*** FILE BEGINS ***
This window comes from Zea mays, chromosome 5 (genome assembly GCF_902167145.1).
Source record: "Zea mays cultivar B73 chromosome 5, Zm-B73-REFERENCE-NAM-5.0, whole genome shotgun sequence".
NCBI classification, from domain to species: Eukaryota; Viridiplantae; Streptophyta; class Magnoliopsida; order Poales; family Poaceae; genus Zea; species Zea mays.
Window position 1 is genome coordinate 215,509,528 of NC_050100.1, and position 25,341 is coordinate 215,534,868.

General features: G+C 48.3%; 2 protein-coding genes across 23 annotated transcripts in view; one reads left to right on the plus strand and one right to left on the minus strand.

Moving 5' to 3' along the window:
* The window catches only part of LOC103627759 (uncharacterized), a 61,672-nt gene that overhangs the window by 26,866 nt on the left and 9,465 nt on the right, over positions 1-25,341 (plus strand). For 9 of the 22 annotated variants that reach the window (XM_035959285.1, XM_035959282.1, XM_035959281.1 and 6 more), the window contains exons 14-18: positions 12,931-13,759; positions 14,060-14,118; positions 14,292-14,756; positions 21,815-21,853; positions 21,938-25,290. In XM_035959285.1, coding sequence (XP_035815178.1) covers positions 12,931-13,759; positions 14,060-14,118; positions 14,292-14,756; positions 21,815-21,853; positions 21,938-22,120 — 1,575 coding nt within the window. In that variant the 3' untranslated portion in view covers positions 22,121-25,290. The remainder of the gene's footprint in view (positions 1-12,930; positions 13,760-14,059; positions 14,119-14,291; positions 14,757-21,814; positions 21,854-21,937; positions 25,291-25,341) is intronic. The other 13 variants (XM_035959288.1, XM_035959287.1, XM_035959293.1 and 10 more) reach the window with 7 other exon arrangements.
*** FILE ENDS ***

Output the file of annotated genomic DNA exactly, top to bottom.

This window comes from Zea mays, chromosome 5 (genome assembly GCF_902167145.1).
Source record: "Zea mays cultivar B73 chromosome 5, Zm-B73-REFERENCE-NAM-5.0, whole genome shotgun sequence".
NCBI classification, from domain to species: Eukaryota; Viridiplantae; Streptophyta; class Magnoliopsida; order Poales; family Poaceae; genus Zea; species Zea mays.
Window position 1 is genome coordinate 215,509,528 of NC_050100.1, and position 25,341 is coordinate 215,534,868.

General features: G+C 48.3%; 2 protein-coding genes across 23 annotated transcripts in view; one reads left to right on the plus strand and one right to left on the minus strand.

Moving 5' to 3' along the window:
* The window catches only part of LOC103627759 (uncharacterized), a 61,672-nt gene that overhangs the window by 26,866 nt on the left and 9,465 nt on the right, over positions 1-25,341 (plus strand). For 9 of the 22 annotated variants that reach the window (XM_035959285.1, XM_035959282.1, XM_035959281.1 and 6 more), the window contains exons 14-18: positions 12,931-13,759; positions 14,060-14,118; positions 14,292-14,756; positions 21,815-21,853; positions 21,938-25,290. In XM_035959285.1, coding sequence (XP_035815178.1) covers positions 12,931-13,759; positions 14,060-14,118; positions 14,292-14,756; positions 21,815-21,853; positions 21,938-22,120 — 1,575 coding nt within the window. In that variant the 3' untranslated portion in view covers positions 22,121-25,290. The remainder of the gene's footprint in view (positions 1-12,930; positions 13,760-14,059; positions 14,119-14,291; positions 14,757-21,814; positions 21,854-21,937; positions 25,291-25,341) is intronic. The other 13 variants (XM_035959288.1, XM_035959287.1, XM_035959293.1 and 10 more) reach the window with 7 other exon arrangements.